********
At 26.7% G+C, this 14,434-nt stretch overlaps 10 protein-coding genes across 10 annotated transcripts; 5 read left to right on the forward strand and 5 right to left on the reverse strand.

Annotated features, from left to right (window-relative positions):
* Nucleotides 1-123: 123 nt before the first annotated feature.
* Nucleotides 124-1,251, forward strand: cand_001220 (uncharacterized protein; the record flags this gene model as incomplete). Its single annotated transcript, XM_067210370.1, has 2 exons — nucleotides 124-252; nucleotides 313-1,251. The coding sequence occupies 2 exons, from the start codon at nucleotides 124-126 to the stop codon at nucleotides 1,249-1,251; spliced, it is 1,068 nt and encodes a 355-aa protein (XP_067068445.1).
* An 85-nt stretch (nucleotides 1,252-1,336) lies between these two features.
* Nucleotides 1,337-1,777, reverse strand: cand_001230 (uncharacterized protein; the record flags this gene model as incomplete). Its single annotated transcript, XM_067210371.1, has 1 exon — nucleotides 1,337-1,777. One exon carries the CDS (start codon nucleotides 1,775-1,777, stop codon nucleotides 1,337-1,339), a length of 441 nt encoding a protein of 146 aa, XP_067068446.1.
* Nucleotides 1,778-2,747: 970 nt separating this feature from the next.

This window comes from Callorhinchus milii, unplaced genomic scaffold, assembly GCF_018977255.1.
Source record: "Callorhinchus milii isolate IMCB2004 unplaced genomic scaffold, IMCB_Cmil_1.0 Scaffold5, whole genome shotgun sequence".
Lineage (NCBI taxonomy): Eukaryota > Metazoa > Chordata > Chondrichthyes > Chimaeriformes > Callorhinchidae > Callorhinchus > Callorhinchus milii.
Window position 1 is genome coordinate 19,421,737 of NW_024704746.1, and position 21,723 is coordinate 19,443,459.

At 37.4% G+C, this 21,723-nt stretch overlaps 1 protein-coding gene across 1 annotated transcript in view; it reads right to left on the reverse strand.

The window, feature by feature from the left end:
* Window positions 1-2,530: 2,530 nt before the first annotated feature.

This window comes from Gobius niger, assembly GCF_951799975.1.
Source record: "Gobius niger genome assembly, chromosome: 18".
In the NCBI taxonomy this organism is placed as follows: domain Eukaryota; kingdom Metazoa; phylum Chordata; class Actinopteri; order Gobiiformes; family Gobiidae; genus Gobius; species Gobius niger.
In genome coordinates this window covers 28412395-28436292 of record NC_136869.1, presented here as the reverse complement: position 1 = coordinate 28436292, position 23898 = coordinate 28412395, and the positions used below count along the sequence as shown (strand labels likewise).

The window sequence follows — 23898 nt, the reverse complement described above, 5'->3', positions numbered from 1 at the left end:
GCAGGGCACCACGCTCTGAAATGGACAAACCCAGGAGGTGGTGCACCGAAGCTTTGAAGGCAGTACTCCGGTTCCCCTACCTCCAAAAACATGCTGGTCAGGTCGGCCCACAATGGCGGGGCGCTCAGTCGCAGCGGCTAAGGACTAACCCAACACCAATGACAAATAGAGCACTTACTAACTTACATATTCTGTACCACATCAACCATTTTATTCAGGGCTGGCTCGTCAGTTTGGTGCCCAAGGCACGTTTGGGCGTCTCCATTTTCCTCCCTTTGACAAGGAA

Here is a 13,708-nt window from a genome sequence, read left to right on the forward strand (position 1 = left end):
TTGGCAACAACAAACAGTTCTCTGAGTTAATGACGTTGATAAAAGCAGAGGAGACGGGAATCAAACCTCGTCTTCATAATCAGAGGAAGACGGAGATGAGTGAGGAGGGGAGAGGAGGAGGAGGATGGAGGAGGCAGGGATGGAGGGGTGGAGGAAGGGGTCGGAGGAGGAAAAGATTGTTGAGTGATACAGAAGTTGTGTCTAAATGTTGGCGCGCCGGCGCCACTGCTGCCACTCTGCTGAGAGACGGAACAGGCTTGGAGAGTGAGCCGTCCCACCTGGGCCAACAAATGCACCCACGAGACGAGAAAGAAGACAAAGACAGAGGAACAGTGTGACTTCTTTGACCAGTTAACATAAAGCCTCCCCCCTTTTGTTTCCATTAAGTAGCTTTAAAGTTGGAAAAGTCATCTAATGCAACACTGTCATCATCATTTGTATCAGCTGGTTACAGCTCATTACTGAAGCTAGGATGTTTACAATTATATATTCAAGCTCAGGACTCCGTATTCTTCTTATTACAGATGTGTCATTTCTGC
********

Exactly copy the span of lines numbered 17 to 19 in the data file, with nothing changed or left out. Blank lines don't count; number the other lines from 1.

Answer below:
In the NCBI taxonomy this organism is placed as follows: domain Eukaryota; kingdom Metazoa; phylum Chordata; class Actinopteri; order Gobiiformes; family Gobiidae; genus Gobius; species Gobius niger.
In genome coordinates this window covers 28412395-28436292 of record NC_136869.1, presented here as the reverse complement: position 1 = coordinate 28436292, position 23898 = coordinate 28412395, and the positions used below count along the sequence as shown (strand labels likewise).

The window sequence follows — 23898 nt, the reverse complement described above, 5'->3', positions numbered from 1 at the left end: